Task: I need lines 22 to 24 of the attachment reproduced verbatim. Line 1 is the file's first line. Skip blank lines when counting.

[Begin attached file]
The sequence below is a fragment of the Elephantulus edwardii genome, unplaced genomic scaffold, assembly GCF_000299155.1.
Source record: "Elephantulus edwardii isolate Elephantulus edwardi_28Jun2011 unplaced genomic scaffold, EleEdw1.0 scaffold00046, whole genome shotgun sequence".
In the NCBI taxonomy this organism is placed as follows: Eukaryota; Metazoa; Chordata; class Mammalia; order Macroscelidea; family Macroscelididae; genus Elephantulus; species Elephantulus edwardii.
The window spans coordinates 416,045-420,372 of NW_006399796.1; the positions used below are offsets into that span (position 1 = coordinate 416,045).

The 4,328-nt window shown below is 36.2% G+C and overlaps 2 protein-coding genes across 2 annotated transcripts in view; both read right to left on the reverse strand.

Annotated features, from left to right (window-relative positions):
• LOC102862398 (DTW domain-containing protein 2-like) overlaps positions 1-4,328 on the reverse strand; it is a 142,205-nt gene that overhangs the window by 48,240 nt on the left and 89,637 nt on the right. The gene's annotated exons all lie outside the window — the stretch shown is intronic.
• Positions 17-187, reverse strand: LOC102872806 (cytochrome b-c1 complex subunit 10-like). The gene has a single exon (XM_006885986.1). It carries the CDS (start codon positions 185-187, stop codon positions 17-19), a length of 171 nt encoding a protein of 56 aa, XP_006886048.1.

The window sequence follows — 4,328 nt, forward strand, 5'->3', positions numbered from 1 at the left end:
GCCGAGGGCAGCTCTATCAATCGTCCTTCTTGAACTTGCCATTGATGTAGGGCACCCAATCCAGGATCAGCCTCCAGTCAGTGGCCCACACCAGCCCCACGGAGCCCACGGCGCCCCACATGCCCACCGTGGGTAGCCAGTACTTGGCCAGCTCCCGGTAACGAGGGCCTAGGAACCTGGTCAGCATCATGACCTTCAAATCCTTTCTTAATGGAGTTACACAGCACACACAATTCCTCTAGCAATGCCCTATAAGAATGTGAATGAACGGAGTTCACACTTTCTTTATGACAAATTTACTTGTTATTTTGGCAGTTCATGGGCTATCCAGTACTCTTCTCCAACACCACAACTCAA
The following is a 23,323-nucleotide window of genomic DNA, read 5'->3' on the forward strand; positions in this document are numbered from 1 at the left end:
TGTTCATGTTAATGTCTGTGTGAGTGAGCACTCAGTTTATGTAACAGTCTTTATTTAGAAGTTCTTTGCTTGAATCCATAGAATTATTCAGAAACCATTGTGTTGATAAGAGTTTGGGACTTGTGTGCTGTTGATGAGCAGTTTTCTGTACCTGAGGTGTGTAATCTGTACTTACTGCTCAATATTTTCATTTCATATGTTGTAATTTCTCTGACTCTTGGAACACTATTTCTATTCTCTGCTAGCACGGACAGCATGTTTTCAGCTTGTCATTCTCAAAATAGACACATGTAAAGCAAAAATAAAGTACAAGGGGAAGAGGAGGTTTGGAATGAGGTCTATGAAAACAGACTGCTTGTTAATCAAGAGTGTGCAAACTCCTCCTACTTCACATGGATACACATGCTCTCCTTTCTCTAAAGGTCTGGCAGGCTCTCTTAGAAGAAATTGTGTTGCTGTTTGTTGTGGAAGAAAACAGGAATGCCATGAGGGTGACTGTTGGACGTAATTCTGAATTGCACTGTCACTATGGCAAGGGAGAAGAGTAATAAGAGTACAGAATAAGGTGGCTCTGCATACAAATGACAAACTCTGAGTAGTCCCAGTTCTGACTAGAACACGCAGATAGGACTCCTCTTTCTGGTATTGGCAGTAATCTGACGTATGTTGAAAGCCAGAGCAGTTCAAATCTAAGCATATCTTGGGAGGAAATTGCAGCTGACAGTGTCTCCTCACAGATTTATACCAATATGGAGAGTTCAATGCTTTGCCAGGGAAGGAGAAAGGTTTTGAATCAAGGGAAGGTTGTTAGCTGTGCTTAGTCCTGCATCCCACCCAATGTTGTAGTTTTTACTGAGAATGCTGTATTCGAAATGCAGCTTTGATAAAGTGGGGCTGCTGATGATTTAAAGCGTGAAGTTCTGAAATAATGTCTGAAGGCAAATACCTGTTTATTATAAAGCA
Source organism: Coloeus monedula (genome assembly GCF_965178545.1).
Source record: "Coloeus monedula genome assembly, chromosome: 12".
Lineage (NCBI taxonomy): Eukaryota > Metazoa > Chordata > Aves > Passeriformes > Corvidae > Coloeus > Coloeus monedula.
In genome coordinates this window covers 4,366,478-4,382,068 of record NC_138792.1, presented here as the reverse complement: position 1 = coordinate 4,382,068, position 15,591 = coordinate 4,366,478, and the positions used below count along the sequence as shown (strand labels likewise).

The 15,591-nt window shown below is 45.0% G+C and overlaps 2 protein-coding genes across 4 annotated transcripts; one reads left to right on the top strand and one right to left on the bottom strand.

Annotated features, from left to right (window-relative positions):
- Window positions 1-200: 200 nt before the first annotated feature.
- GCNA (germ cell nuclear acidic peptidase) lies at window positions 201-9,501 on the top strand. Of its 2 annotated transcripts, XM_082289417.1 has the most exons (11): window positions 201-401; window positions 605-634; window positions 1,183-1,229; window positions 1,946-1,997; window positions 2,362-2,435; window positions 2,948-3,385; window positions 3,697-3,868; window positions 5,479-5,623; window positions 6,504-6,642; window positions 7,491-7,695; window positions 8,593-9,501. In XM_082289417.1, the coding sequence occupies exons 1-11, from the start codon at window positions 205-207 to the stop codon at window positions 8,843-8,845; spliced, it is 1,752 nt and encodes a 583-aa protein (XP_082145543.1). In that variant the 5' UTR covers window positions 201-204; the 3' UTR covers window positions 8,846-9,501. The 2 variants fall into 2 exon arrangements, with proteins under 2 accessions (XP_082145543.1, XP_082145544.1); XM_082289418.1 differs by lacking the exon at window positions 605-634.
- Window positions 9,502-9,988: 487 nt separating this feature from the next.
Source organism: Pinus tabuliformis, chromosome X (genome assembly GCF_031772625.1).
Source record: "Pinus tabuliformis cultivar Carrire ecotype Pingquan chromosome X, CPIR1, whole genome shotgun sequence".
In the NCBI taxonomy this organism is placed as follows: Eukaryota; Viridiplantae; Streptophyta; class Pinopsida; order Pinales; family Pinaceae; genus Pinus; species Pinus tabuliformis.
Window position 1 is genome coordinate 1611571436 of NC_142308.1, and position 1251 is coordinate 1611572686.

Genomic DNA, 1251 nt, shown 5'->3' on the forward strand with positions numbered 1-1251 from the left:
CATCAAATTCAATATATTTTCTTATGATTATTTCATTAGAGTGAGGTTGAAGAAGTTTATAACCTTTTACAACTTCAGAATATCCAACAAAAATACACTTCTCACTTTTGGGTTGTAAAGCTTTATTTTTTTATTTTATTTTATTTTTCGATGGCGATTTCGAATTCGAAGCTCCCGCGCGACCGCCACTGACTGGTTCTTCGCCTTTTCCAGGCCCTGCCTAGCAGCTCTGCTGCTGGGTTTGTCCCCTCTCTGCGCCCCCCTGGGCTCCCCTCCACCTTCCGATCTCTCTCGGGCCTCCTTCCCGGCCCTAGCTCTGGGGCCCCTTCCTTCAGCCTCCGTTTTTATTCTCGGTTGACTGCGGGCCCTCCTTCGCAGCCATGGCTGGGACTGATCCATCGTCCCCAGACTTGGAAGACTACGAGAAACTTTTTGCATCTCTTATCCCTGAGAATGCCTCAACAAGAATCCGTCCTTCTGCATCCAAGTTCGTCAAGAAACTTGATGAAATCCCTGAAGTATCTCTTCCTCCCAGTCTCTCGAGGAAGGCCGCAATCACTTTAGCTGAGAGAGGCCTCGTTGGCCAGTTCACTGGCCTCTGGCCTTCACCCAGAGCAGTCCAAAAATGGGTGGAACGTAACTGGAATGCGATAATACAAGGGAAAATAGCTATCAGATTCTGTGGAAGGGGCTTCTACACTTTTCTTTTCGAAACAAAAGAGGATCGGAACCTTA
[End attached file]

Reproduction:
Source organism: Pinus tabuliformis, chromosome X (genome assembly GCF_031772625.1).
Source record: "Pinus tabuliformis cultivar Carrire ecotype Pingquan chromosome X, CPIR1, whole genome shotgun sequence".
In the NCBI taxonomy this organism is placed as follows: Eukaryota; Viridiplantae; Streptophyta; class Pinopsida; order Pinales; family Pinaceae; genus Pinus; species Pinus tabuliformis.